Judy Levin is the Pollution Prevention Director at the Center for Environmental Health. For the past 10 years she’s been leading the Center’s campaign to reduce the use of toxic chemicals in a variety of products. Most recently, Judy has focused on healthier furniture, carpeting, and flooring. She has amassed hundreds of millions of dollars in buying power from government, higher education, and private businesses who want healthier furnishings, and this in turn has incentivized manufacturers to create these products. Judy was awarded the International Interior Design Association Leadership Award of Excellence for her work in the area of reducing the use of toxic flame retardant chemicals in furniture.

Tony Stefani is a retired Captain with the San Francisco Fire Department. In 2001, after 27 years of service, he was diagnosed with Transitional Cell Carcinoma in his right renal pelvis. After successful treatment Captain Stefani retired in 2003. Three years later he founded the San Francisco Firefighters Cancer Prevention Foundation, a foundation that has been dedicated to the early detection and prevention of cancer in both active and retired San Francisco Firefighters. Captain Stefani has also been involved with the Women Firefighters Biomonitoring Collaborative for the past 3 years and is a dedicated advocate supporting legislation on both the State and National level to reduce toxic chemical exposures to Firefighters and the population in general. He has been the recipient of many awards, including the Heroes and Hearts award, given by San Francisco General Hospital Foundation, which recognizes exceptional community service.

 

 

Pandemic Grandparents

Listen now to me and my guest Allison Briscoe-Smith for a discussion about what grandparents and families are dealing with during the Covid-19 Pandemic.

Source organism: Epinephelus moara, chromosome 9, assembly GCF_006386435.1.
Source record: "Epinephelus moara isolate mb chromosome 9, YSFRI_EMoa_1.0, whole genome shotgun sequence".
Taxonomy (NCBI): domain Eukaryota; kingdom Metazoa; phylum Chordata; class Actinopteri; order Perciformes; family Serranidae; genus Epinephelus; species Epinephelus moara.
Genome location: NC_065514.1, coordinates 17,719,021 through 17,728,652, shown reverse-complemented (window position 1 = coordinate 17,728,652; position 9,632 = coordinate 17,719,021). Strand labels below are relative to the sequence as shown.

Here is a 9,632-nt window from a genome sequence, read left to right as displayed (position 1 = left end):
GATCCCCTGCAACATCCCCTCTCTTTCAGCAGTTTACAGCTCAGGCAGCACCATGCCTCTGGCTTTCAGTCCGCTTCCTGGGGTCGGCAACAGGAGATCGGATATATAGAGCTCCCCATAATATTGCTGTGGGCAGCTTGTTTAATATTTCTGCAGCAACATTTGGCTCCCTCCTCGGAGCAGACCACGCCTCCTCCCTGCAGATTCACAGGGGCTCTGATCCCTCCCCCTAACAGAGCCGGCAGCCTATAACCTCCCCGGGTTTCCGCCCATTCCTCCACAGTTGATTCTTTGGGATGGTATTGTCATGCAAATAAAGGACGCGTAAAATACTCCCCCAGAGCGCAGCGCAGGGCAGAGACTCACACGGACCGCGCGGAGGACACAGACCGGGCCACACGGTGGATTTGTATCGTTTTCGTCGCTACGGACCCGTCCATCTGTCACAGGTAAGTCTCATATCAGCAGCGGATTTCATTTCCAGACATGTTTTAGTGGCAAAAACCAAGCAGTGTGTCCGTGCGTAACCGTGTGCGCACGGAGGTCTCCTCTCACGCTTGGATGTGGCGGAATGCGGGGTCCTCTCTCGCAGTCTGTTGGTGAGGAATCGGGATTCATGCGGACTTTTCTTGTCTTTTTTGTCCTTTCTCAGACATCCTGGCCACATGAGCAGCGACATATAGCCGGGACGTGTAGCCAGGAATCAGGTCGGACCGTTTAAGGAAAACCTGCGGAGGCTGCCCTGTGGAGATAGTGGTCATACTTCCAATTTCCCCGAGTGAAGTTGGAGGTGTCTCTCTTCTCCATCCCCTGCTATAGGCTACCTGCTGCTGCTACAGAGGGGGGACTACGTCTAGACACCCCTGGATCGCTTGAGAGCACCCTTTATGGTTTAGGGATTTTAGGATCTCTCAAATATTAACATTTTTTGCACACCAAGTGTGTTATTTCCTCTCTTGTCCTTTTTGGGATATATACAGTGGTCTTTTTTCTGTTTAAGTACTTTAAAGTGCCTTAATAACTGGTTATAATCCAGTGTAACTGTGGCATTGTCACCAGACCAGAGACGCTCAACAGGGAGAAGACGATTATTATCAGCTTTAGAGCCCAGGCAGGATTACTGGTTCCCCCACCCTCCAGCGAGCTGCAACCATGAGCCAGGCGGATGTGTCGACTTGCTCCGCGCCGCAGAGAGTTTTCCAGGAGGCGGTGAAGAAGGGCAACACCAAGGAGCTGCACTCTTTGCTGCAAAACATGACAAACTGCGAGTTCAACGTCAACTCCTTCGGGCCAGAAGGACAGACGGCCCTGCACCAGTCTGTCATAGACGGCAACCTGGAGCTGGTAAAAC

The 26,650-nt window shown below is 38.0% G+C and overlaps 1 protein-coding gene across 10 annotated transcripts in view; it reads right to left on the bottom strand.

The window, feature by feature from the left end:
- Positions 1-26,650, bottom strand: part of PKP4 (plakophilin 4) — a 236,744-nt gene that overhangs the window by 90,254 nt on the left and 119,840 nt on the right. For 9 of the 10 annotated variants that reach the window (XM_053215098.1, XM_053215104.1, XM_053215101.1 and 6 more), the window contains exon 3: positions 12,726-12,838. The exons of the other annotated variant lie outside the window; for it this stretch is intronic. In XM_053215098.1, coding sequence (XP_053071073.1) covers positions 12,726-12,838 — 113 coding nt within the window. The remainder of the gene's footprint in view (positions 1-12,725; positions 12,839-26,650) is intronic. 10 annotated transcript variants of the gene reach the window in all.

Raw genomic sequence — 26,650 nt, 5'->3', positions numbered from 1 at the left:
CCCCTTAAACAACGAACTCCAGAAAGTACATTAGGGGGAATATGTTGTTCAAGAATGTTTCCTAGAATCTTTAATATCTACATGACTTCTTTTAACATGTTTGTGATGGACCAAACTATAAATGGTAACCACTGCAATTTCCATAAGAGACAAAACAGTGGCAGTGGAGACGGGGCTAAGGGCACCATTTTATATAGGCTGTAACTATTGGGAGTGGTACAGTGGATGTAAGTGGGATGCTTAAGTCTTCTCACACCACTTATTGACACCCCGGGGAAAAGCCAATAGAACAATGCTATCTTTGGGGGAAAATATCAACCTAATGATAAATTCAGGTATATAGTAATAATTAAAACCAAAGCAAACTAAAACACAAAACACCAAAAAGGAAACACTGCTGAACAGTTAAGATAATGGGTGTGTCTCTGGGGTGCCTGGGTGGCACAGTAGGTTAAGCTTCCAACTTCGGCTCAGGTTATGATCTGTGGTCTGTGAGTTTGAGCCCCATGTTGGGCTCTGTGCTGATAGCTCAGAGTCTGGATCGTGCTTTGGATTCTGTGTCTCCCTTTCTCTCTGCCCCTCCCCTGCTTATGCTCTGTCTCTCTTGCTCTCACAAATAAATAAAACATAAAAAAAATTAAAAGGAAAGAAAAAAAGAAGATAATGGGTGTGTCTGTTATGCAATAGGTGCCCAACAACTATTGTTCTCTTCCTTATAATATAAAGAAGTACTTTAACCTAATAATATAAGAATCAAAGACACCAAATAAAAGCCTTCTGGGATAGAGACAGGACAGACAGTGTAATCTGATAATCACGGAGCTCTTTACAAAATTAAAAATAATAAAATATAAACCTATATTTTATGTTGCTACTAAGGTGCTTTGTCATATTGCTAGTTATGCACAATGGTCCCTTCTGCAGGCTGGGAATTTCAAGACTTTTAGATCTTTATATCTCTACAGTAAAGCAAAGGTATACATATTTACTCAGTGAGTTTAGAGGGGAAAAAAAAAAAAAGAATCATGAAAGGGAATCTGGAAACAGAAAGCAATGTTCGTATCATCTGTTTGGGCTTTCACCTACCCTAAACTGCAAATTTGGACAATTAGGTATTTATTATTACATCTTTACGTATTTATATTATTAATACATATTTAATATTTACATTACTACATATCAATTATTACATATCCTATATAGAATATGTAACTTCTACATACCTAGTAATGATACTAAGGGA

8/17/20, KPFA.org—94.1FM

https://kpfa.org/player/?audio=339302

 

In the US there are approximately 70 million grandparents, and for too many, physical contact with their young grandchildren has been cut off. Other grandparents have stepped into the role of childcare providers, and some have opened up their homes to their kids and grandkids full time.  How has this pandemic changed your role, and how are you dealing with the anxiety, isolation, or exhaustion from all the changes that have occurred?


Allison Briscoe-Smith, Ph.D., is the Director of Diversity, Equity, and Inclusion and a full-time faculty member at the Wright Institute in Berkeley, CA. She is also a senior fellow at UC Berkeley’s Greater Good Science Center, where she serves as one of the hosts of the center’s popular Science of Happiness podcast. After earning her Ph.D. in clinical psychology from UC Berkeley, Dr. Briscoe-Smith’s research has focused on trauma/Post Traumatic Stress Disorder, and how children understand race. She lectures widely and leads workshops on these issues for parents, educators, and many others.